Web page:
The other main thing here is that I wish sustainability wasn’t so polarized and politicized right now. I think that sustainability ends up being directly connected to certain political views, certain political parties, agendas, causes, whatever. And if you define it as saving some for our grandkids, it should be one of the most universal no brainer things congress could actually agree on. There’s actually several states in the country that have either introduced or approved legislation, passed legislation to basically limit sustainability, ban it, or to not use that word that it’s perceived as something that will be a federal mandate to develop land in a particular way; it’s basically socialism…the fear factor and the politics of some of this stuff is just nuts. I like to define sustainability as wise resource use, helping others and striving to make a difference. You can really boil it down to that simple context. If you ask somebody if they agree with that, who would not agree with that?

I wish more people knew this quote, again, Einstein: “Look deep into nature and then you will understand everything better.” We have excellent examples and inspiration all around us to draw from nature in getting to more sustainable methods and designs. And ultimately, they cost less as well, another great incentive. Although I’ve had people say to me that if a sustainable landscape design didn’t cost less the day it was installed, they didn’t want it; ignoring the huge paybacks in money, quality-of-life, environmental benefits, et cetera.

What resources can help people here learn and understand more about the issue?

The UNO Master Plan is available through the web as a PDF document (http://www.unomaha.edu/news/docs/UNO-Sustainability-Master-Plan.pdf). It basically covers every aspect that the university sees as something to be more sustainable, so it’s water, it’s energy, we don’t have enough parking spaces and will have fewer over time so we have to figure out how to get people out of their cars and on buses and other ways to get to campus. There’s a huge section on campus culture. Facilities will definitely put in low-flow shower head in the dorms to save water because residential use on campus is one big water user, but we have to understand how to teach students to just turn the water tap off when they’re done. 

The master plan is one reference just to acknowledge the full context of seeing what we’ve already had a lot of successes; these are the areas that can actually be fruitful relative to gains in sustainability. It also pushes the idea that people are part of this, it’s the social, economic and environmental parts of sustainability; you have to have all three to make a difference and have this stuff work. 

There are goals in there for 2025 and 2050. It’s not an overnight thing at all. Admittedly, there are some goals there that are pretty controversial; people are thinking, “How on earth are we going to do that?” There are technologies on the horizon that are going to help us manage and be more sustainable that we’re not even sure about yet. So for us to have a goal that seems overly optimistic, that may not because the technologies may really help us out in achieving some of these goals. And if there’s conservation through OPPD, MUD, some of these major utilities, that’s going to help the campus, too.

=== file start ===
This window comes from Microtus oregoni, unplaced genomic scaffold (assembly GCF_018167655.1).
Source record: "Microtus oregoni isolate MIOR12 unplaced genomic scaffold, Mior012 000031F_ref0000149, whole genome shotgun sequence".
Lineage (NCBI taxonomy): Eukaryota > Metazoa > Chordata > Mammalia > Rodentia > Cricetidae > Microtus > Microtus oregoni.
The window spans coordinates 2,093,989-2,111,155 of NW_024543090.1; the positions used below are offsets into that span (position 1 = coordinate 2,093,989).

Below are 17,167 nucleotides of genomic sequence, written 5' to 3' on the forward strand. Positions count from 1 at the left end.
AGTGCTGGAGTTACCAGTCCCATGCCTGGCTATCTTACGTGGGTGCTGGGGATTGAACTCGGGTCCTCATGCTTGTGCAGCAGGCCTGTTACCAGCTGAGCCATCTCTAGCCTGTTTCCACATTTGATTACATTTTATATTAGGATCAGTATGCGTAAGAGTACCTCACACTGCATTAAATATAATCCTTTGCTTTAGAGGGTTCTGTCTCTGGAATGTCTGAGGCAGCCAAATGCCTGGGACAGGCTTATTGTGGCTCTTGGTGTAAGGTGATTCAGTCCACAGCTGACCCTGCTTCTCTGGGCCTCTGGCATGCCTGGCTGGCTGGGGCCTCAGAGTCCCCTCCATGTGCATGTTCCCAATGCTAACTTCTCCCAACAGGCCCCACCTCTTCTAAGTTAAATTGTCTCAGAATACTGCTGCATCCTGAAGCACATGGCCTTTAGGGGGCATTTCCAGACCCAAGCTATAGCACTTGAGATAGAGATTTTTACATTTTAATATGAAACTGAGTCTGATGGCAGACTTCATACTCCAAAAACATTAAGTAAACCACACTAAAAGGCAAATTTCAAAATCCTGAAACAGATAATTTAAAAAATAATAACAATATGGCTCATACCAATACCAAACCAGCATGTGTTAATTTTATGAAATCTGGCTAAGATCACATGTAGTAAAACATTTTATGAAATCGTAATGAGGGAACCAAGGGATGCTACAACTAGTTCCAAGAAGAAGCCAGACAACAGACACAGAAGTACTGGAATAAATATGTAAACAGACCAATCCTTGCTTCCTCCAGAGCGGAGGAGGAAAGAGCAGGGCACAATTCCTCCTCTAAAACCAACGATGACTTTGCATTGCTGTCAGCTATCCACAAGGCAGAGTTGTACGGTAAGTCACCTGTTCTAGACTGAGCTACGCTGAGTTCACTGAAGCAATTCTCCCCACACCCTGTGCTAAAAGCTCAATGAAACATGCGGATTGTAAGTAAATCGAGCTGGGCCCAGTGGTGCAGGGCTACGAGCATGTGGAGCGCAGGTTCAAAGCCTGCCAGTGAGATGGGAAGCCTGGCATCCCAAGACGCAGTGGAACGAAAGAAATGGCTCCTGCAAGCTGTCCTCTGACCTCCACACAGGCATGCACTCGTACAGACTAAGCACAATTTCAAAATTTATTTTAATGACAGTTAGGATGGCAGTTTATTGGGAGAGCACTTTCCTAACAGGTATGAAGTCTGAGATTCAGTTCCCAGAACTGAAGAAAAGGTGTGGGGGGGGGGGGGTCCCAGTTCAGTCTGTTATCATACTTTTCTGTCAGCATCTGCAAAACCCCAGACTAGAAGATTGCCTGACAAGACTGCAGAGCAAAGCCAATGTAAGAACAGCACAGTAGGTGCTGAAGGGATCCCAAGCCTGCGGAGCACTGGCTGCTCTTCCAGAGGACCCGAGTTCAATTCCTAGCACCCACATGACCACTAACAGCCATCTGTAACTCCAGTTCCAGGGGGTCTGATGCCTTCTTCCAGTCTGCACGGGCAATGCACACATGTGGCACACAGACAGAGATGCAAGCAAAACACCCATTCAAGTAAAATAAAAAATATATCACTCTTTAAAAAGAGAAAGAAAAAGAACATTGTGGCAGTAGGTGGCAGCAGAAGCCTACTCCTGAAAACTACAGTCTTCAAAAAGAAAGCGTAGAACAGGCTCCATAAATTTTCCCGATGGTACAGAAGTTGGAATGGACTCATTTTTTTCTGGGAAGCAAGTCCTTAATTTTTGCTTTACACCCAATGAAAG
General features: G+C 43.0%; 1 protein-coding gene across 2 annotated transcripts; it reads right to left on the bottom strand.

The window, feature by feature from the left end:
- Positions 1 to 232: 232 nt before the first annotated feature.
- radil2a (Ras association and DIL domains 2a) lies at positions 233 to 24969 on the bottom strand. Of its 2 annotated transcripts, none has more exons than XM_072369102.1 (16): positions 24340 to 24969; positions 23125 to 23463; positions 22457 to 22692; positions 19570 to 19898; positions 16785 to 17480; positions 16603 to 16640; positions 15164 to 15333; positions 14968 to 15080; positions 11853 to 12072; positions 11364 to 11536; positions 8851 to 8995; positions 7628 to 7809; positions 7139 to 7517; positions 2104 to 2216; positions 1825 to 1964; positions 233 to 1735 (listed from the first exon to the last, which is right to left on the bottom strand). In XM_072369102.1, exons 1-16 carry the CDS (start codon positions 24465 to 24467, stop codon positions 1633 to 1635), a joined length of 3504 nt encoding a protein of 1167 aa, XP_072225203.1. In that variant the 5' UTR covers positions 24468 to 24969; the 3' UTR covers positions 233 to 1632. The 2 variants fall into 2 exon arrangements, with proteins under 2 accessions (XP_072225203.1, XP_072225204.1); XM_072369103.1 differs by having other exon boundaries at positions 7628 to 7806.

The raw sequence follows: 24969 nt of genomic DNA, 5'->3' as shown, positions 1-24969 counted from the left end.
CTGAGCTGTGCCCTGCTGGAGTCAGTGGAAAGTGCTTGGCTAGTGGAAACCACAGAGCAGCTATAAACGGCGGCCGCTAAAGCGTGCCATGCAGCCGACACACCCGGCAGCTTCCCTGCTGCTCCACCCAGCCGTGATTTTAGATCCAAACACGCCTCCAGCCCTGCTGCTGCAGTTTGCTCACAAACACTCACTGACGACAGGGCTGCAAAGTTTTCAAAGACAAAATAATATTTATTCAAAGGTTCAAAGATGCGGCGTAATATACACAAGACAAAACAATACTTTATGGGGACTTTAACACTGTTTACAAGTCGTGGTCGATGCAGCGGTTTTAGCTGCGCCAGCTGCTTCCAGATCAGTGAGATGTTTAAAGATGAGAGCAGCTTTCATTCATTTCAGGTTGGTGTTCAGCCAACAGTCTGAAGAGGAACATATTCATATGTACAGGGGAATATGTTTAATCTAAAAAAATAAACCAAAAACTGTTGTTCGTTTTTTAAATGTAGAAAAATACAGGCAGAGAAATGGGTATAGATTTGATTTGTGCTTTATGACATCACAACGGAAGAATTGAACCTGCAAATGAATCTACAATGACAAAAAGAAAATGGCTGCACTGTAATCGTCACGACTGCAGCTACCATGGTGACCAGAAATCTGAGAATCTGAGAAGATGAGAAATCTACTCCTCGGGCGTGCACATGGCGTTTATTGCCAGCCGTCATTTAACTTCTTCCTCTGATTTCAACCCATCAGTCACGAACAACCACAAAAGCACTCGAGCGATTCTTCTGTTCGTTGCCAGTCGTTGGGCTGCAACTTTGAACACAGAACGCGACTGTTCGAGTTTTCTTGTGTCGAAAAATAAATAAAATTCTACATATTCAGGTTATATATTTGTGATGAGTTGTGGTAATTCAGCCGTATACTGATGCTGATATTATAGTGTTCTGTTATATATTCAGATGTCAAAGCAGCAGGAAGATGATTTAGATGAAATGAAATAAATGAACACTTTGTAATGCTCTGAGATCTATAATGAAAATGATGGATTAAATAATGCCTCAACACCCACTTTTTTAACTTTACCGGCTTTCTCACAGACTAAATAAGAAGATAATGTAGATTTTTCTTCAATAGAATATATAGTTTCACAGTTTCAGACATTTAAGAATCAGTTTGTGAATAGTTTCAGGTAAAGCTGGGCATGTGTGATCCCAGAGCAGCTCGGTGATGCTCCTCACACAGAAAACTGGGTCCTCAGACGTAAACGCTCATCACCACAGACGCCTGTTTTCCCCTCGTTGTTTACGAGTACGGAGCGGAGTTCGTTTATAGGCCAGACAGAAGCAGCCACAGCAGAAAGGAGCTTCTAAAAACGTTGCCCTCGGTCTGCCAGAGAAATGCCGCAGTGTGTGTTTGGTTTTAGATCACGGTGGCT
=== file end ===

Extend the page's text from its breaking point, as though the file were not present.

And for learning, there’s the new sustainability minor for students and there’s the sustainable concentration in the bachelor of general studies. And Creighton has a sustainability major at this point. Just the fact that we have the educational framework now to help students—I think there’s general agreement that it’s not as if students are going to take these courses and become sustainability managers at corporations, it’s that everybody is using sustainability as an umbrella to see the world differently, to be more profitable as a company and treat you employees better, and use your resources more wisely. 

I should mention Omaha by Design, just their collective work. As I communicate with landscape architecture colleagues across the country, Omaha has one of the best reputations anywhere for people’s ability to work together for community good in the design/planning professions. That’s the combined sewer, the urban design element, the environmental element, a lot of that has been focused through Connie Spellman and Omaha By Design, but I think it’s the Midwestern work ethic. Our ability to work together, which you need to be able to do to have better planning and design and better community; I think we’re blessed to have whatever we have in the Midwest, whatever is in the water. You need that, for sure. So as conservative as we tend to be, which sometimes is a political issue, our people part seems good to the core and that’s helping immensely.